I’ve been a little sick so keeping up with the blog has been somewhat difficult nonetheless it hasn’t stopped me from enjoying every waking minute of this research and study abroad. Since Germany I’ve traveled to Rotterdam, a place I had visited before during my dancing days for Holland America Line. It’s changed but it’s also remained the same.
The last time I was there I was with my friend Stacie, who’s now a mom and living in Alaska! Yes we are still incredible friends! We were roommates on board the MS Rotterdam in 2008-2009. We ended up visiting our friend Michel, from our very first contract together on board the MS Staatendam in 2004. He showed us, really briefly, around the city. See the only curse with working on board is that you’ve sometimes only got a few hours on shore then you have to be back on board to travel to the next destination.
In any case, I had been back to the Netherlands in 2010 to visit Michel again but this time in Amsterdam. We had a great time but didn’t spend very much time in Rotterdam. So this time, 2015, was a great way to see the city and travel to another city, Den Haag where I participated in the Open Studio Workshop with Nederlands Dans Theatre and saw their Up and Coming Choreographers show at the Korzo Theater with NDT2.
I’m still in awe of how friendships can last through time and space and manage to keep on keepin’ on. I love that connections can withstand millions of miles and still hold steadfast. I’m happy to say that it felt like not a second had passed and not a moment was lost.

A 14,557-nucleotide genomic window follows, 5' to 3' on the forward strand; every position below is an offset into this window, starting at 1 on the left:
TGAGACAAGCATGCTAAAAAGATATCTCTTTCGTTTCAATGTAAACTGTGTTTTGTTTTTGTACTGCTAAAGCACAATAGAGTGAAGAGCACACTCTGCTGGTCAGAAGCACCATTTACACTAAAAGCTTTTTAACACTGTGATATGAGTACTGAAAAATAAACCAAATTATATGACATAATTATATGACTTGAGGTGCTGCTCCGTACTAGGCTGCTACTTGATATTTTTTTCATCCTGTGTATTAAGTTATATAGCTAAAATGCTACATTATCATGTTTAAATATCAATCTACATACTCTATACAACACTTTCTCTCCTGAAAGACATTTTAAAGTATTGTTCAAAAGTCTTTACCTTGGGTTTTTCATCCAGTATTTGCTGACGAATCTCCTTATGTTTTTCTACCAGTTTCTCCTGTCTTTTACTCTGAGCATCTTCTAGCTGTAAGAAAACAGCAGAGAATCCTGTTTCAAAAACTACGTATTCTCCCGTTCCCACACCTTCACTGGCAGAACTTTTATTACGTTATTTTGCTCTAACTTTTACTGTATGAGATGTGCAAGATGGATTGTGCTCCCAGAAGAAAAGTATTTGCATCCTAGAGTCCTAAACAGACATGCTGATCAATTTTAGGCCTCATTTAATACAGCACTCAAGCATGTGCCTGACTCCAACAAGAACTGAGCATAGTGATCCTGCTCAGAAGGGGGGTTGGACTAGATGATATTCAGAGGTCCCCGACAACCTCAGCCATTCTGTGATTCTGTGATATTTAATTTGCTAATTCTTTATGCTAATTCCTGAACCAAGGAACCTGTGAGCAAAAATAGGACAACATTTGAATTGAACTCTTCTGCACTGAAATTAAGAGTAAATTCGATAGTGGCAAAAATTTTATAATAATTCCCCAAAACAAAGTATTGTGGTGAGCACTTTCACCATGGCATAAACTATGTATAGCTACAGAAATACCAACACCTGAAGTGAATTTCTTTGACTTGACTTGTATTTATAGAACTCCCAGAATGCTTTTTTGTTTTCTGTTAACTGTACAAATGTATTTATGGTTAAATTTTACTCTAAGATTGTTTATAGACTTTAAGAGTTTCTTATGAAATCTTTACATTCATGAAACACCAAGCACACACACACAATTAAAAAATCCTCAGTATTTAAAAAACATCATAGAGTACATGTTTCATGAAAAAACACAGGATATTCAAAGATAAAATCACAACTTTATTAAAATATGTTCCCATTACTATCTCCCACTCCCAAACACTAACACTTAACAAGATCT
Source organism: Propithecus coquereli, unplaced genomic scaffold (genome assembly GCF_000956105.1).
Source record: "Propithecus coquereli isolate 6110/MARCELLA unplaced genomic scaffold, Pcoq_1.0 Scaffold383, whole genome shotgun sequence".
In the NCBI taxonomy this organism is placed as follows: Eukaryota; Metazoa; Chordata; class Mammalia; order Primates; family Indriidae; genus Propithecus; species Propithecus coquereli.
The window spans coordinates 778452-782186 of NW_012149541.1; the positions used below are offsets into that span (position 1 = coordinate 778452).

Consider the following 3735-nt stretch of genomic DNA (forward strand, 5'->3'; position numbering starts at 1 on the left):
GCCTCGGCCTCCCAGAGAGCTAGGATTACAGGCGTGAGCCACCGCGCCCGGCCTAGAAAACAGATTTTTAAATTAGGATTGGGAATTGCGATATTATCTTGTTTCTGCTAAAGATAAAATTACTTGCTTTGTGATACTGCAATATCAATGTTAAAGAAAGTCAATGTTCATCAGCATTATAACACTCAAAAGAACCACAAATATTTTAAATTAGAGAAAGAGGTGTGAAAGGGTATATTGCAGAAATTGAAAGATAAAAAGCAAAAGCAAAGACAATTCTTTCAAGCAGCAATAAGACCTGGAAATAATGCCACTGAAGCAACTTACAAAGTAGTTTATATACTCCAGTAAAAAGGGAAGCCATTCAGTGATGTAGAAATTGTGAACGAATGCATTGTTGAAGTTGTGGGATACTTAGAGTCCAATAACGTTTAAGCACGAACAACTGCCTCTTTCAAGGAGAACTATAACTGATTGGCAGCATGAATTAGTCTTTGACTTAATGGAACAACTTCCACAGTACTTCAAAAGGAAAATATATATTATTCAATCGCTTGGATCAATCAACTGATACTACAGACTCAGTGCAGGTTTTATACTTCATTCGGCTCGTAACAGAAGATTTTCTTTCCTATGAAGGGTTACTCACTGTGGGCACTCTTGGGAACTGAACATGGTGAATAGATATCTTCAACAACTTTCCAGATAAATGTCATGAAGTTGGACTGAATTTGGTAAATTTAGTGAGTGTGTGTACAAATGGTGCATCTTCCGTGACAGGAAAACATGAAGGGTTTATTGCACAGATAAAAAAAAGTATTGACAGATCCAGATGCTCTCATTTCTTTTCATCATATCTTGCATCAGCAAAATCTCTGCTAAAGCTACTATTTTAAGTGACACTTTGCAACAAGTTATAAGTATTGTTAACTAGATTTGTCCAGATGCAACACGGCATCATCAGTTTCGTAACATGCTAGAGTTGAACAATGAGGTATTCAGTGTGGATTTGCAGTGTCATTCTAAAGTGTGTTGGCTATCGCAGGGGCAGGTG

Dancing at the workshop I met people from all over, in fact I met a graduate of Point Park University who danced with Pilobolus before moving to the Netherlands to further his dancing. The workshop was incredibly small. About 12 of us learned an excerpt from the Rat Dance in John Doe choreographed by Imre and Marne van Opstal, and premiering that very same evening. Imre van Opstal lead the workshop. No warm-up was given as previously advertised so it was 2 hours of non-stop dancing and attempting, in the choreographer-admitted short time, to get at the nitty gritty of what is female, what makes us sensual and what makes us unique. Why do we choose one way or the other? I felt privileged to be learning movement that had not yet premiered, movement that had just recently been created and fresh in the choreographers mind, oozing from the source. The outpouring of generosity from Imre van Opstal was exceptionally kind and she really asked in the last half hour that we give ourselves to the movement free ourselves from the structure and not worry about correctness, exactness, or preciseness. Instead we were to dance what we had been given with our unique movement styles as the driving force. For me, it was animalistic, with a sense of haughty rapture contrasted with affection and sensuality. I loved the movement and I craved to learn more, to understand how movement can come from such a dichotomy. It brought out in me a something I had never really actualized and I am forever grateful for the experience.